Maggie Gyllenhaal has wowed us with brilliant acting performances, but her directorial debut on The Lost Daughter demonstrates that she is perhaps better suited for a career behind the camera. Adapted from Elena Ferrante’s novel with the same name, The Lost Daughter has received rave reviews from critics and fans.
Fans have hailed Olivia Colman’s performance as the film’s protagonist, Leda, as one of the best of the year. The Lost Daughter is about Leda, her past choices, and how they’ve shaped her perception of motherhood in the present.
The Lost Daughter is scary in its portrayal of motherhood as a burden
The Lost Daughter isn’t your typical scary flick. It gives you a sense that something sinister lurks within Leda, but it’s nothing supernatural, greed-related, murderous, or anything you’d get from a thriller film. Leda’s taboo lies in her perception of motherhood as a burden.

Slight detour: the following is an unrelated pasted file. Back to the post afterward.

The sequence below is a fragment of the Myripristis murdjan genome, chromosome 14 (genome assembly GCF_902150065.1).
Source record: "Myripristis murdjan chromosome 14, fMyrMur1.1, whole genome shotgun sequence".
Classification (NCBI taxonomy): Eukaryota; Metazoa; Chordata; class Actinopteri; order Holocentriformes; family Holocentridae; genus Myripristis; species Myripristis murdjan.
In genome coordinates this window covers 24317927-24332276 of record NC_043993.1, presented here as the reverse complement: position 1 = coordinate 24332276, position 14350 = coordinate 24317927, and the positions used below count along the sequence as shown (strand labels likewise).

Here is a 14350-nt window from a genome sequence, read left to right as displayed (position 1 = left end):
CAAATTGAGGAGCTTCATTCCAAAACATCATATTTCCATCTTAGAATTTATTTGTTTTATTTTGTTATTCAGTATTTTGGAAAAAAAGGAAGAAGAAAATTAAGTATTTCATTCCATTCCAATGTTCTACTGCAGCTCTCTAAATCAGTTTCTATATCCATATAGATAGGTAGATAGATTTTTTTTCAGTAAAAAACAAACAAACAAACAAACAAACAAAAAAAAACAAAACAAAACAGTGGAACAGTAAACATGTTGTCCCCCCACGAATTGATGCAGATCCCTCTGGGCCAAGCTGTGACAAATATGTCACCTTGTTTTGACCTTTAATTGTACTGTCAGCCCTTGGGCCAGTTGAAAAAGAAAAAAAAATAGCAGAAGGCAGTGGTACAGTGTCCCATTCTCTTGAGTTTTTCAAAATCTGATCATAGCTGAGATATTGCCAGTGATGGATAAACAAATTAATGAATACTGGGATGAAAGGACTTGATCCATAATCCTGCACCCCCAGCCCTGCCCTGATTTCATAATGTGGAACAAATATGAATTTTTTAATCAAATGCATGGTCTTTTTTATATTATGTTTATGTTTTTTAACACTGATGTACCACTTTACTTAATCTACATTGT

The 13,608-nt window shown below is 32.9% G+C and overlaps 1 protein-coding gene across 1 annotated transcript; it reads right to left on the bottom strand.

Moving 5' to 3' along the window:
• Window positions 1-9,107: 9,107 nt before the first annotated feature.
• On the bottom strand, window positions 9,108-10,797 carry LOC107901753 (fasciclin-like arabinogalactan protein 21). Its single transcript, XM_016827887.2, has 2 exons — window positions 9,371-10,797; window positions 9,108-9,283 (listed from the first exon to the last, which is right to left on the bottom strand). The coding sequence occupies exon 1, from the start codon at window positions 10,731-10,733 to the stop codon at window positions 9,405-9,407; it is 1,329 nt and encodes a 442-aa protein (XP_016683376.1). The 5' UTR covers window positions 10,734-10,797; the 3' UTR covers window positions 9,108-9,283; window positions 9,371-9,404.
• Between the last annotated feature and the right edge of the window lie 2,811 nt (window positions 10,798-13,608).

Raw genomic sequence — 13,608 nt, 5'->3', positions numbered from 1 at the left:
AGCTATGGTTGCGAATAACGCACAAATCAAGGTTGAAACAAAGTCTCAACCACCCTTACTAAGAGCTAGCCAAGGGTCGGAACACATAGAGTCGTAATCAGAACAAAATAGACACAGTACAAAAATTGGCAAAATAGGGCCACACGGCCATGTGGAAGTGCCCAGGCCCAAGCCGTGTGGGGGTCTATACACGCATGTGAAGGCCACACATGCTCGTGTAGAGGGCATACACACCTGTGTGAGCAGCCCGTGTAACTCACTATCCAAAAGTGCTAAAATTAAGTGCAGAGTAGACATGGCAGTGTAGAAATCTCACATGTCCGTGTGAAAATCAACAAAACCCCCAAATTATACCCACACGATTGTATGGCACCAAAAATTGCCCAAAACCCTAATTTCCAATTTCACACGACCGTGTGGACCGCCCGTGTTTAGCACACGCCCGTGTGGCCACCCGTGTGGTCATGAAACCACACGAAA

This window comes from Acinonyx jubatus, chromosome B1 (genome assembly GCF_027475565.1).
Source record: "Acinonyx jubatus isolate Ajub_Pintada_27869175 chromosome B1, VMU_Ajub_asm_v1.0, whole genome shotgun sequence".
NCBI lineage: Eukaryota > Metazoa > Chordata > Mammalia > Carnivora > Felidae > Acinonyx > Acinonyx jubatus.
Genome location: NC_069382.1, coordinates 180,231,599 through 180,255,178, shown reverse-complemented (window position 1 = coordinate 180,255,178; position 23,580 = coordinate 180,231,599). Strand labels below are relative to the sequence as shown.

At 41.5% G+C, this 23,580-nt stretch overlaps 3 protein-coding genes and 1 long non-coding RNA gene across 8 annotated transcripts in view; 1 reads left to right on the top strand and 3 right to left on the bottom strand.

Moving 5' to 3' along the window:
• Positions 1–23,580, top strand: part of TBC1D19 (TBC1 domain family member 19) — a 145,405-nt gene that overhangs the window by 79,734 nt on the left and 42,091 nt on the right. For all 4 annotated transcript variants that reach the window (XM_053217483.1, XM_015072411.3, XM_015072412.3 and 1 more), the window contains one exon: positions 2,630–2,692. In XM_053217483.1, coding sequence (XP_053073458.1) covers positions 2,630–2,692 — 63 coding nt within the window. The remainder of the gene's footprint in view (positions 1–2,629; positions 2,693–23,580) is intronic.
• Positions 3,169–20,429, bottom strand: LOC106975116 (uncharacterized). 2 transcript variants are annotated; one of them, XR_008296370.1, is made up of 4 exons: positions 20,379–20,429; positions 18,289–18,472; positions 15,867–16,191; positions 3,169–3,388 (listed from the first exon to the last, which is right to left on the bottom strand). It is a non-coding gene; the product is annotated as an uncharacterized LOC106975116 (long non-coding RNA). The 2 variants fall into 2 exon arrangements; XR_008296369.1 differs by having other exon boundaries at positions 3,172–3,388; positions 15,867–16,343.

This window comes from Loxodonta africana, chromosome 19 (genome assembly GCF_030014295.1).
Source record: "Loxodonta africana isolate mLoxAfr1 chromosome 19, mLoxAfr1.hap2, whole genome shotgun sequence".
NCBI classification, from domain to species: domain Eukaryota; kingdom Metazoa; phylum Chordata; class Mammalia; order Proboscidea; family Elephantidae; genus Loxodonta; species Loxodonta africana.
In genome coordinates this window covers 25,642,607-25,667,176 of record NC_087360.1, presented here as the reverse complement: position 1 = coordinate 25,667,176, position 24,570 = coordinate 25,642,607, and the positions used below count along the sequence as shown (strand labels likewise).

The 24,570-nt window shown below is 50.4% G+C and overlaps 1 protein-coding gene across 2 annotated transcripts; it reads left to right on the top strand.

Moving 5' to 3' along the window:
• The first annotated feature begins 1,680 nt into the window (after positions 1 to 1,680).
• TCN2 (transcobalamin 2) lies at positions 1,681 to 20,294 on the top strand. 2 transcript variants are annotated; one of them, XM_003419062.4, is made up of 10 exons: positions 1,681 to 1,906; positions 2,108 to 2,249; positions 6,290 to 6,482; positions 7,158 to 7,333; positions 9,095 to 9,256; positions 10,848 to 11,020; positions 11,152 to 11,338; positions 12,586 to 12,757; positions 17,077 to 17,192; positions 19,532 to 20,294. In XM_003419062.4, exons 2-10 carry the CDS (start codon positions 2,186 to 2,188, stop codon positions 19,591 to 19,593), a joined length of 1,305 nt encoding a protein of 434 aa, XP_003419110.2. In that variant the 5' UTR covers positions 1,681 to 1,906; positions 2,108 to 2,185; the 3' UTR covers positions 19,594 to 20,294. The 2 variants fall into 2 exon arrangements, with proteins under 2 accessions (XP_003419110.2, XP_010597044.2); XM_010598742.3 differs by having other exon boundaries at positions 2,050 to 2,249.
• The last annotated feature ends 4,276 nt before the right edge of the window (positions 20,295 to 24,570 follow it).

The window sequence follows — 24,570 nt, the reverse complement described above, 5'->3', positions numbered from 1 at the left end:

Mothers are expected to nurture their children with boundless love and patience. Flashbacks reveal that Leda had two children that she loved and cared for without the help of a clueless husband.
However, Leda also had ambitions that motherhood hindered – ambitions that made her resent having children. Leda didn’t hate her children – she indulged them, taught them how to play and read, and held them with affection.
Other times, however, she was unreasonable and vindictive towards her daughters. Leda sees herself in Nina (Dakota Johnson), a young mother struggling to raise her daughter without a husband and motherhood’s ‘natural’ instincts.
Gyllenhaal’s trick is that she doesn’t reveal the above at once. She leaves us to figure out the confusing Lena by ourselves, which can fill one with dread as her intentions and moods seem to shift as abruptly as the waves in the Greek sea.
Is The Last Daughter scary? Yes and no. It’s psychologically thrilling but doesn’t build to a frightening conclusion. Yet, the film explores a theme rarely tackled in film – the idea that motherhood doesn’t come naturally to all women.
That might scare some people as Gyllenhaal exposes us to a reality previously spoken in hushed tones.